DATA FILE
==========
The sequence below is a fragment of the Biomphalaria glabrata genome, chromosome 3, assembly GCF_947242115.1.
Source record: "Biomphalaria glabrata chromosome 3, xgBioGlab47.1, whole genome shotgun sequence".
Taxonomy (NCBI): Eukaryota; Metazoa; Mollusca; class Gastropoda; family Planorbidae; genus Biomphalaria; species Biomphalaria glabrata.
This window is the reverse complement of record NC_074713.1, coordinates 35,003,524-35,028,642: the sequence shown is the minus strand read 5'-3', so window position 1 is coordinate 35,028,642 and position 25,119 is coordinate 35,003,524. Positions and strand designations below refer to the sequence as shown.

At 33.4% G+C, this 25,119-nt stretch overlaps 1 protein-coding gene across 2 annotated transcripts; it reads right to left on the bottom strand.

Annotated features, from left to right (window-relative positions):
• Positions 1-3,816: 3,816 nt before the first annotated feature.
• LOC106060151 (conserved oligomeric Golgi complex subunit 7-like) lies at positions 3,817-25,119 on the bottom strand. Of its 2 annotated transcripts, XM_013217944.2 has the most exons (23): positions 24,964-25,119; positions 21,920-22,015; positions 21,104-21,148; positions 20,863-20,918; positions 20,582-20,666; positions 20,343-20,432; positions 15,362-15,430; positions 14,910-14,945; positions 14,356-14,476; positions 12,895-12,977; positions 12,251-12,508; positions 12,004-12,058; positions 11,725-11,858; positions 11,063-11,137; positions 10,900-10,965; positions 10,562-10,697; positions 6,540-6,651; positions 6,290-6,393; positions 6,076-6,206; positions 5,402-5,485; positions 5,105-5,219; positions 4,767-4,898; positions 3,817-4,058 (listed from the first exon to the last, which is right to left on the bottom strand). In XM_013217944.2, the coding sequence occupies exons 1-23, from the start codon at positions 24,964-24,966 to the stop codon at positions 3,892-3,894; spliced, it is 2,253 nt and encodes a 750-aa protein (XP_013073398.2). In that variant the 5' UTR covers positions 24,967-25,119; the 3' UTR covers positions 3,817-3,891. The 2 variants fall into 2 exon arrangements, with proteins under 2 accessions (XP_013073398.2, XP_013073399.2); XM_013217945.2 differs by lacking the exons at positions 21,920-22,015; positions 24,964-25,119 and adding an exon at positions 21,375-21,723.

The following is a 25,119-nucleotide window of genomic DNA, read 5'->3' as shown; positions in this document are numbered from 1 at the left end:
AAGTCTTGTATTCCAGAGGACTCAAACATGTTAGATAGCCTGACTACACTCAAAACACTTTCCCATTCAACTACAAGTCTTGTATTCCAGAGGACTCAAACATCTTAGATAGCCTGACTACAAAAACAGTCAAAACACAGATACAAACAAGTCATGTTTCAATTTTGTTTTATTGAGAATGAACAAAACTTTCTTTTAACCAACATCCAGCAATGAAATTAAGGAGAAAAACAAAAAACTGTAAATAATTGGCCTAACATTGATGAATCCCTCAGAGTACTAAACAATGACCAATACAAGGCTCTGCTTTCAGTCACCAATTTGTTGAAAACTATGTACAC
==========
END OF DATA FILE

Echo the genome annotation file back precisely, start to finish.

The sequence below is a fragment of the Biomphalaria glabrata genome, chromosome 3, assembly GCF_947242115.1.
Source record: "Biomphalaria glabrata chromosome 3, xgBioGlab47.1, whole genome shotgun sequence".
Taxonomy (NCBI): Eukaryota; Metazoa; Mollusca; class Gastropoda; family Planorbidae; genus Biomphalaria; species Biomphalaria glabrata.
This window is the reverse complement of record NC_074713.1, coordinates 35,003,524-35,028,642: the sequence shown is the minus strand read 5'-3', so window position 1 is coordinate 35,028,642 and position 25,119 is coordinate 35,003,524. Positions and strand designations below refer to the sequence as shown.

At 33.4% G+C, this 25,119-nt stretch overlaps 1 protein-coding gene across 2 annotated transcripts; it reads right to left on the bottom strand.

Annotated features, from left to right (window-relative positions):
• Positions 1-3,816: 3,816 nt before the first annotated feature.
• LOC106060151 (conserved oligomeric Golgi complex subunit 7-like) lies at positions 3,817-25,119 on the bottom strand. Of its 2 annotated transcripts, XM_013217944.2 has the most exons (23): positions 24,964-25,119; positions 21,920-22,015; positions 21,104-21,148; positions 20,863-20,918; positions 20,582-20,666; positions 20,343-20,432; positions 15,362-15,430; positions 14,910-14,945; positions 14,356-14,476; positions 12,895-12,977; positions 12,251-12,508; positions 12,004-12,058; positions 11,725-11,858; positions 11,063-11,137; positions 10,900-10,965; positions 10,562-10,697; positions 6,540-6,651; positions 6,290-6,393; positions 6,076-6,206; positions 5,402-5,485; positions 5,105-5,219; positions 4,767-4,898; positions 3,817-4,058 (listed from the first exon to the last, which is right to left on the bottom strand). In XM_013217944.2, the coding sequence occupies exons 1-23, from the start codon at positions 24,964-24,966 to the stop codon at positions 3,892-3,894; spliced, it is 2,253 nt and encodes a 750-aa protein (XP_013073398.2). In that variant the 5' UTR covers positions 24,967-25,119; the 3' UTR covers positions 3,817-3,891. The 2 variants fall into 2 exon arrangements, with proteins under 2 accessions (XP_013073398.2, XP_013073399.2); XM_013217945.2 differs by lacking the exons at positions 21,920-22,015; positions 24,964-25,119 and adding an exon at positions 21,375-21,723.

The following is a 25,119-nucleotide window of genomic DNA, read 5'->3' as shown; positions in this document are numbered from 1 at the left end:
AAGTCTTGTATTCCAGAGGACTCAAACATGTTAGATAGCCTGACTACACTCAAAACACTTTCCCATTCAACTACAAGTCTTGTATTCCAGAGGACTCAAACATCTTAGATAGCCTGACTACAAAAACAGTCAAAACACAGATACAAACAAGTCATGTTTCAATTTTGTTTTATTGAGAATGAACAAAACTTTCTTTTAACCAACATCCAGCAATGAAATTAAGGAGAAAAACAAAAAACTGTAAATAATTGGCCTAACATTGATGAATCCCTCAGAGTACTAAACAATGACCAATACAAGGCTCTGCTTTCAGTCACCAATTTGTTGAAAACTATGTACAC